The U.S. Fish and Wildlife Service has proposed a rule that would ban predator control of native carnivores on the National Wildlife Refuge System. If finalized, this rule will be a huge victory for countless wildlife—like wolves, bears and cougars—living on refuges.
Refuges are home to thousands of wildlife and fish species, many of whom depend on these refuges for their survival. Banning predator control programs—which allow for the use of cruel methods like shooting animals from the air, trapping and snaring, or chasing wildlife with radio-collared hounds—will save these species from senseless slaughter and provide them with the protections they deserve and need to survive.
This is a huge step forward in the protection of native carnivores, and it's imperative we come out in full force in support of this proposed rule to ensure it is finalized and implemented quickly. Thousands of wildlife species depend on National Wildlife Refuges to provide them with a safe habitat in which to live and raise their young. Help us make that a reality.
I support USFWS's proposed rule to prohibit predator control on the National Wildlife Refuge System
Assistant Secretary Estenoz,
I am writing in support of U.S. Fish and Wildlife Service's proposed rule to prohibit predator control on the National Wildlife Refuge System and urge the agency to swiftly finalize and implement this important rule.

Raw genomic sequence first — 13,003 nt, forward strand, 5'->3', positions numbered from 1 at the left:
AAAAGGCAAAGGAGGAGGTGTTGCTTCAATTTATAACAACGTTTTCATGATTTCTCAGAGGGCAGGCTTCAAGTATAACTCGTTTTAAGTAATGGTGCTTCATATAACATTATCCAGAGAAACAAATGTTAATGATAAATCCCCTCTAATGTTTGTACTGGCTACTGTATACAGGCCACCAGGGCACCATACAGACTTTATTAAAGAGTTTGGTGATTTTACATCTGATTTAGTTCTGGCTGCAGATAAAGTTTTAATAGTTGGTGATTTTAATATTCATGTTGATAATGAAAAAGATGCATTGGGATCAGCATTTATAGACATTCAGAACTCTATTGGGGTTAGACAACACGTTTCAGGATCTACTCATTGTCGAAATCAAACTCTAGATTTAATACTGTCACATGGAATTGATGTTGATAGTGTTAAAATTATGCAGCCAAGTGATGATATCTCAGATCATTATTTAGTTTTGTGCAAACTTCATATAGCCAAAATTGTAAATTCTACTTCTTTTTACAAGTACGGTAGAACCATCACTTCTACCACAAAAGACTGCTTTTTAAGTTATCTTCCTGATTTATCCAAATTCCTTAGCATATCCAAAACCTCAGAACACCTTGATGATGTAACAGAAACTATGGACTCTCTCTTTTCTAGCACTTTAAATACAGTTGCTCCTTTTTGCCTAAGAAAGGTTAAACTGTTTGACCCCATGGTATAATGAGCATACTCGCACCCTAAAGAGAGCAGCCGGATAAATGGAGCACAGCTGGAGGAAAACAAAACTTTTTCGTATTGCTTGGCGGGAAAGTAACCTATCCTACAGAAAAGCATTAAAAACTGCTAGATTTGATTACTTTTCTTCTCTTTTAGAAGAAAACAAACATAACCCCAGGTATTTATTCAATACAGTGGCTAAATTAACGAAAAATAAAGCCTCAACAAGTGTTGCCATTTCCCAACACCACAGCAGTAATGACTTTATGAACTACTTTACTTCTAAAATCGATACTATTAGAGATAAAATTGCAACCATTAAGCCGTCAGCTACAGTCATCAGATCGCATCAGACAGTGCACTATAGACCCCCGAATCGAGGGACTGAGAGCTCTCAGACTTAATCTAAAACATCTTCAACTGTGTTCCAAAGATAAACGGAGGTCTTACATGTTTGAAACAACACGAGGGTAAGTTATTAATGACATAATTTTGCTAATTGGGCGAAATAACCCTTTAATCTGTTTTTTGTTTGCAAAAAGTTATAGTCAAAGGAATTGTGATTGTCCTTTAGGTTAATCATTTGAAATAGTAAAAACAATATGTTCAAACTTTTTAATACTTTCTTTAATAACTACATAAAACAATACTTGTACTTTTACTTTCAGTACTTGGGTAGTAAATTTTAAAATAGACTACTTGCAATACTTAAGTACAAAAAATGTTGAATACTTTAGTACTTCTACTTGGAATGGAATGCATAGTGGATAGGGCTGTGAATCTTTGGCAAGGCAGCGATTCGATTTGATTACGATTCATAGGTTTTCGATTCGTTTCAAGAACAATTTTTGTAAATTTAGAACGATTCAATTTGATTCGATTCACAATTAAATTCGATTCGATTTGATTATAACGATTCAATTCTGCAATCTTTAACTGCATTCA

Refuges are home to thousands of wildlife and fish species, including many iconic and beloved native carnivores like wolves, bears, coyotes, cougars, foxes and bobcats who depend on these refuges for survival. If this proposed rule is finalized, these species would be saved from senseless slaughter and would have the protections they deserve and need to survive.
Predator "control" programs are often the cause of severe pain and cruelty for animals. Individuals, states and even the federal government conduct predator control operations ostensibly to grow deer, elk or other prey populations or to protect domestic livestock. Neither of these goals are satisfactory or supported by sound science, say a myriad of conservation biologists.
In addition, many predator control methods are plain cruelty. If animals are shot from the air, the gunners may not make a clean kill and just wound the animal leaving them to die from blood loss. Or animals caught in traps will struggle mightily to escape and cause severe damage to their bodies, including broken legs, digit amputation, or loss of teeth.
If finalized, this rule would help provide a science-based approach for managing wildlife on refuges in addition to supporting conservation and giving wildlife refuge managers better tools to address the complicated threats of climate change and biodiversity loss.
Thousands of wildlife depend on National Wildlife Refuges to provide them with safe habitat in which to live and raise their young. I urge you to finalize this rule and make this a reality for the animals who call refuges their home.